This evening, Deputy Chief Stockman, Assistant Chief Majewski, Jr., Firefighter/EMT Schoeffler, and Firefighter EMT Outten were awarded Meritorious Service awards from the New Castle County Fire Chiefs Association. Read the story of the incident below...
On the 5th on June 2016 it was a warm summer afternoon with a severe thunderstorm warning in effect. At approximately 17:40 hrs. a dangerous and powerful storm cell swept into the New Castle Area with high wind gusts and rain. The station received a land line call from 13 The Strand reporting an over turned sail boat with (2) people in the Delaware River opposite the wharf in Old New Castle. Firefighter Drew Outten received the call and took the information, he then advised the resident to make contact with the 911 center and that we would be responding to the call. Firefighter Outten advised the officers and members at the station of the call and the report.
The staffing at station 18 began to get dressed into their water rescue gear and Deputy Chief Stockman advised that due to the severe weather event going on he wanted “an experienced and seasoned” crew to staff the marine unit. Firefighter Frank Schoeffler was appointed the operator of 18 marine 1, Firefighter Drew Outten was appointed the rescue swimmer and Assistant Chief J. David Majewski and Deputy Chief Keith Stockman filled the roles of boat officer and back up swimmer. The Marine unit was towed to the 3rd street ramp by Engineer Matt Bailey. During the response to the ramp the rescue had not been dispatched yet as the county was getting a high number of calls from the storm. Assistant Chief David Majewski notified the Fireboard on TAC 3 that 18 marine units were responding to the Delaware River for an overturned boat with people in the water, he also requested a full rescue box be assigned.
Upon arrival at the third street ramp the rain and wind were at their height and the Delaware River was filled with large wind driven swells. The crew rapidly deployed the Marine unit and began a search along the area last seen. During this search, Boat operator Schoeffler noticed that a large wave had remained intact and it did not break like the other waves had off shore in the shipping channel. Operator Schoeffler advised the crew that he felt that was the overturned boat, conditions at this point severely limited visibility and the new location of the vessel was now further away from shore then reported in large wind driven swells. The Rescue boat was redirected to the small white blur in the shipping channel however the response was slowed as wave heights approached several feet. While responding to the object in the water it became apparent that it was the vessel the crew was looking for. Deputy 18 called fireboard and advised them we had located the sailboat in the channel, confirming it is overturned and that people are in the water.
The Rescue Boat arrived on location to find (2) two people in the water clinging to the stern of the overturned boat with one arm and waving to the crew with the other. It was at this point that the crew determined the only rescue option left was also the most dangerous. The crew of 18 Marine 1 determined that with the large waves, high winds and strong tides a rescue swimmer would have to deploy into the river to retrieve the persons in the water. Boat operator Schoeffler advised the crew he was concerned with the fact that this sailboat has numerous lines in the water and that we cannot see them, he also advised the officers and swimmer that if we tangle the prop we could end up capsized as well do to the conditions. After only seconds of discussion and with no responding back up in the event that a problem should occur, the crew decided upon a live bait rescue. Deputy 18 advised fireboard that a rescue swimmer was being deployed into the water and requested to secure the tach channel. Rescue Swimmer Outten was checked and took a position on the dive door, the rescue boat was brought to a position for access and rescue swimmer Outten was deployed. As swimmer Outten swam to the victims, the crew of Majewski and Stockman prepared themselves to make a recovery of both the swimmer and the victims. As the rescue swimmer made contact with victim #1 (female) the boat operator struggled to maintain course and hold the rescue boat in a safe position. A throw rope was deployed to the rescue swimmer and he and victim 1 were brought back to the rescue boat. The remaining on board crew then pulled the victim into the boat through the dive door. The rescue swimmer return to the sailboat and made contact with victim #2 (male). Rescue swimmer Outten then secured the victim and was again hit with a perfectly thrown rope bag by the on board crews. At this time the waves had increased and holding position was extremely difficult for the boat operator, all three on deck members had to go to the door and recover the victim and swimmer. Deputy 18 advised fireboard that the rescue was made and asked for a BLS to be sent to third street ramp.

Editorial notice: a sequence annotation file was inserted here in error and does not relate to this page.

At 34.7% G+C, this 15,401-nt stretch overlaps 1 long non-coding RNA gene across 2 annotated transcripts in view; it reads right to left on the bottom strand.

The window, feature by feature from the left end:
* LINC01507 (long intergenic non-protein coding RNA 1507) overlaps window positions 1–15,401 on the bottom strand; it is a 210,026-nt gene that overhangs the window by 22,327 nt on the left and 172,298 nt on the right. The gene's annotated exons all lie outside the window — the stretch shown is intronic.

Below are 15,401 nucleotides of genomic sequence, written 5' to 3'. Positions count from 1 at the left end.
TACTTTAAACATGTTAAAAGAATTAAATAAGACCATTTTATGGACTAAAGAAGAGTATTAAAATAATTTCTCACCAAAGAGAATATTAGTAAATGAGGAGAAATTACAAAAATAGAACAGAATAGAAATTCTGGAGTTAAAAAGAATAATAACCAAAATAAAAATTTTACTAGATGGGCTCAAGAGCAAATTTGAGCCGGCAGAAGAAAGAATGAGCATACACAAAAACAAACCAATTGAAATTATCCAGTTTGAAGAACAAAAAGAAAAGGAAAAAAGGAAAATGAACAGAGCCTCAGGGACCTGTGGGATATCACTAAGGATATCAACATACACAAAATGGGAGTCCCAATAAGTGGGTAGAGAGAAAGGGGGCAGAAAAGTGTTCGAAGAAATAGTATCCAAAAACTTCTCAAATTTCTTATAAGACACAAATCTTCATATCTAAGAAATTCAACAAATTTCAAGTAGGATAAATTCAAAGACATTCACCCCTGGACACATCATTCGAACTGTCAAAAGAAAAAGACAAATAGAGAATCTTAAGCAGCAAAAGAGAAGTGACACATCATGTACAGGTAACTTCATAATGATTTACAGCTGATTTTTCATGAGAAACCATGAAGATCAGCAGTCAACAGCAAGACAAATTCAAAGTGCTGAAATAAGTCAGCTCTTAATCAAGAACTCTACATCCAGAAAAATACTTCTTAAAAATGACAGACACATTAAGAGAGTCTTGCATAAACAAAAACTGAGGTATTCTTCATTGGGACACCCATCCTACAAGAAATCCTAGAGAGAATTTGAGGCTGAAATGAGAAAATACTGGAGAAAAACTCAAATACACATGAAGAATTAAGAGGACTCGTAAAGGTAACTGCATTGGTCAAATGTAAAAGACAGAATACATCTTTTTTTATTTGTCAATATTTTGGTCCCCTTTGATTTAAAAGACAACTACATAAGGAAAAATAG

In closing it is my belief that the crew of 18 Marine 1 displayed the type of team work and dedication to duty that exemplifies the very core of emergency service. The conditions presented that June afternoon left little room for error and were done at great personal risk as no other rescue resources were in the water to assist should a problem arise. The Rescue Boat crew made no hesitation about responding in these dangerous conditions, further more Rescue Swimmer Drew Outten made no hesitation to place himself in harm’s way to affect the rescue of the sailboat’s crew. I am proud to document these events as they took place on June 5th 2016 and even prouder to serve with these members, there actions are certainly meritorious.
The Good Will Fire Company is extremely proud of the members honored for their actions that afternoon.